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Traffic and Immigration in Qatar

Among the major issues that expats face in Qatar are related to transportation and immigration policies.

Qatar is one of the countries that are highly dependent on foreign workers, despite the fact, the immigration law of the country has been complex until the New Immigration Law came into enactment in 2017. The new law gave a bit clarity about provisions of exit, entry, residence and citizenship.

Traffic is another issue that occupied Qatar’ greatly. As per the last Qatar Traffic Report commuters spent an average of 109 extra hours on roads due to traffic congestion in Qatar in 2016 as against 102 extra hours in 2015. The increasing traffic congestions were caused due to various reasons increase in number of automobiles, construction blockades, diversions, lack of infrastructure and so on. As Ashghal is moving ahead with it’s ‘sustainable infrastructure drive ‘the construction diversions may again prove to be a major issue.

In order to understand the performances of the existing immigration and traffic services, the Department of Planning and Quality in the Ministry of Interior (MoI) has started a survey seeking opinion on the services provided by the General Directorate of Borders Passports and Expatriates Affairs, the unified services department at the Mesaimeer Service Center, and the General Directorate of Traffic in Madinat Khalifa-South.

The objective of the survey is to gain feedback on the services provided by the government departments to the expats and is to run till Thursday. The survey teams are distributing questionnaires, which include questions about the procedures carried out by the Department of Expatriate Affairs, the Department of Standard Services, and the General Directorate of Traffic.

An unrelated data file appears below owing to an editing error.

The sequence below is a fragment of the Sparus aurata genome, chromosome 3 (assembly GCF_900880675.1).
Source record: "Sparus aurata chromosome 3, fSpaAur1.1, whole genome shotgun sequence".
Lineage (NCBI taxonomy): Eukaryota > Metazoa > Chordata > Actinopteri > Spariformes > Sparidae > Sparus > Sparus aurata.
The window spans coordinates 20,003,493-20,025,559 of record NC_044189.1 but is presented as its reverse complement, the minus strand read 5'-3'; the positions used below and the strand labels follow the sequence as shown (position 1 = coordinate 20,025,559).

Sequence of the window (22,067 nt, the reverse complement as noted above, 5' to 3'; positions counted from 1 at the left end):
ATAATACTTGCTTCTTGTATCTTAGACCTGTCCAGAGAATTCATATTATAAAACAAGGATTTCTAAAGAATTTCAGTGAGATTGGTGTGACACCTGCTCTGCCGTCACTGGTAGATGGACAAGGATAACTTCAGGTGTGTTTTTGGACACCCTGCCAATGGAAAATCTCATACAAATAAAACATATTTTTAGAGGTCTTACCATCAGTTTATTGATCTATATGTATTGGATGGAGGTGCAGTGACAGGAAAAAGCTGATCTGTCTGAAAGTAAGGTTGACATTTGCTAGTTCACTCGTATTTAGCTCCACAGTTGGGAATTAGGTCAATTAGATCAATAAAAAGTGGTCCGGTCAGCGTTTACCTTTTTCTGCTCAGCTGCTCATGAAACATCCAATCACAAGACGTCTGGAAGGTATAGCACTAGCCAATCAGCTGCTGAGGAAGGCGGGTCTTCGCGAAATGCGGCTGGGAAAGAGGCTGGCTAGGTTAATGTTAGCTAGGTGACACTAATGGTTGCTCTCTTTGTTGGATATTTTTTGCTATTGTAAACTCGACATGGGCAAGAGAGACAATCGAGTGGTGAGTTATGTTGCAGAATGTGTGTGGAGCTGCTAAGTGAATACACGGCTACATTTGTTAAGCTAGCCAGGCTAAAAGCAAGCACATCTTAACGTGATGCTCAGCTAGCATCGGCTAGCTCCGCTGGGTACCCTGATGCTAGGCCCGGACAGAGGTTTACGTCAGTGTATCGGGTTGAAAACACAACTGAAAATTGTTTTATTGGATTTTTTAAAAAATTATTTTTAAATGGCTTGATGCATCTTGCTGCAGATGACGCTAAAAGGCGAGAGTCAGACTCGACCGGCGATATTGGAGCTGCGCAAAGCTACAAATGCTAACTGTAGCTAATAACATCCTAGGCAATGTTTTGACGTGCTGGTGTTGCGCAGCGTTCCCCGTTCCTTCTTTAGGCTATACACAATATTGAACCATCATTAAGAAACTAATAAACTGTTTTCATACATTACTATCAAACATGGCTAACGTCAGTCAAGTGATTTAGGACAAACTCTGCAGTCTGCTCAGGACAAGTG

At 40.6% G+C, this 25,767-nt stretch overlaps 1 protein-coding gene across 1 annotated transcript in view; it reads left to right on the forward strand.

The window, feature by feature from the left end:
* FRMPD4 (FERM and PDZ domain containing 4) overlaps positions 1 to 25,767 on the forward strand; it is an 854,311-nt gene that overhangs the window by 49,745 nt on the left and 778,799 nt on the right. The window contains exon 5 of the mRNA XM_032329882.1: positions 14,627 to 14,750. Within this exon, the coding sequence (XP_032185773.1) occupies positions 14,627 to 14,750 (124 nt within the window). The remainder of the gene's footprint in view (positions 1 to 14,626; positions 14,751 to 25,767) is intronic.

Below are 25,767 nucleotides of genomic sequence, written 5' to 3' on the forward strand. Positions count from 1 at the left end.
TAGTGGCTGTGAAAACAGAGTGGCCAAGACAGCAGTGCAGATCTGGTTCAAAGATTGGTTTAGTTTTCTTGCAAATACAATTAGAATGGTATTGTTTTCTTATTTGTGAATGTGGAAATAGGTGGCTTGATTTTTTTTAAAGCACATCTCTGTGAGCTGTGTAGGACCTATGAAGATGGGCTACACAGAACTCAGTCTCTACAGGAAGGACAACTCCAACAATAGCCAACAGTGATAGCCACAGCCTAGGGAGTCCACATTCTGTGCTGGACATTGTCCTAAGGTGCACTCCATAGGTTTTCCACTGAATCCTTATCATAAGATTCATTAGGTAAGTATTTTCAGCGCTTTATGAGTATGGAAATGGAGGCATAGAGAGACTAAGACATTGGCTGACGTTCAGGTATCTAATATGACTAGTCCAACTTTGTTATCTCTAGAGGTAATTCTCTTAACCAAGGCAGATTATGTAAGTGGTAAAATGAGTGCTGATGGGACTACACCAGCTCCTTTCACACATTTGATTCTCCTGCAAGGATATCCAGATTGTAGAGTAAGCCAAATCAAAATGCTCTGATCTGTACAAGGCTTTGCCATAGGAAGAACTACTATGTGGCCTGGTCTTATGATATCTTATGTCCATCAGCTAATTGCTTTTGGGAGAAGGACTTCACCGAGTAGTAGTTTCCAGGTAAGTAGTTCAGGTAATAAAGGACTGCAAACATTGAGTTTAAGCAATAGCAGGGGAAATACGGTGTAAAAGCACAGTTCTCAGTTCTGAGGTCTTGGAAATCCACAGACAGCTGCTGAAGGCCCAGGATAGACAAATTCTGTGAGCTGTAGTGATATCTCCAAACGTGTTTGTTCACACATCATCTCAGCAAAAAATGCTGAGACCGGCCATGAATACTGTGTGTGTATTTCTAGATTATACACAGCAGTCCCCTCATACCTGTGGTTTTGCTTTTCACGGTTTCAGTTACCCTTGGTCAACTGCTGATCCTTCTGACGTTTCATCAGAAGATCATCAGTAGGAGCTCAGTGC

The questions will be focussed on reception of people, speed of completion of their transactions and the response to their inquiries by staff and officers. Moreover the question will also seeks opinion on the facilities provided by the departments, including the provision of suitable waiting places for visitors, car parking, and services for people with special needs.

As per Telecommunications Department Director Brig Abdul Rahman Majid al Sulaiti statement in Qatar Tribune “The MoI attaches great importance to such surveys as it has an effective role in supporting the decision-making process and identifying the efficiency of the services, its shortcomings and obstacles to the termination of transactions through the electronic systems provided by the MoI on its website and the service of Metrash2.”

The survey will focus on understanding user experience of people to develop the efficiency of services, the extent of their knowledge about the availability of services provided by the departments and at the same time is also an effort to motivate them to complete their transactions online.

Though this is an initiative to take feedback from the people for improving the existing services online and offline, it will only be effective if considerable number of people participate in the survey and their feedback gets due consideration for improving the policy process later.



Qatar has the Middle East’s most competitive economy

Qatar has overtaken the UAE as having the most competitive economy in the MENA region, according to the results of a new survey.

According to the Swiss business school’s IMD World Competitiveness Yearbook 2016, Qatar ranked 13th globally for the second year in a row, out of the 61 nations assessed. The only other Gulf country featured, the UAE, fell from 12th place last year to 15th this year.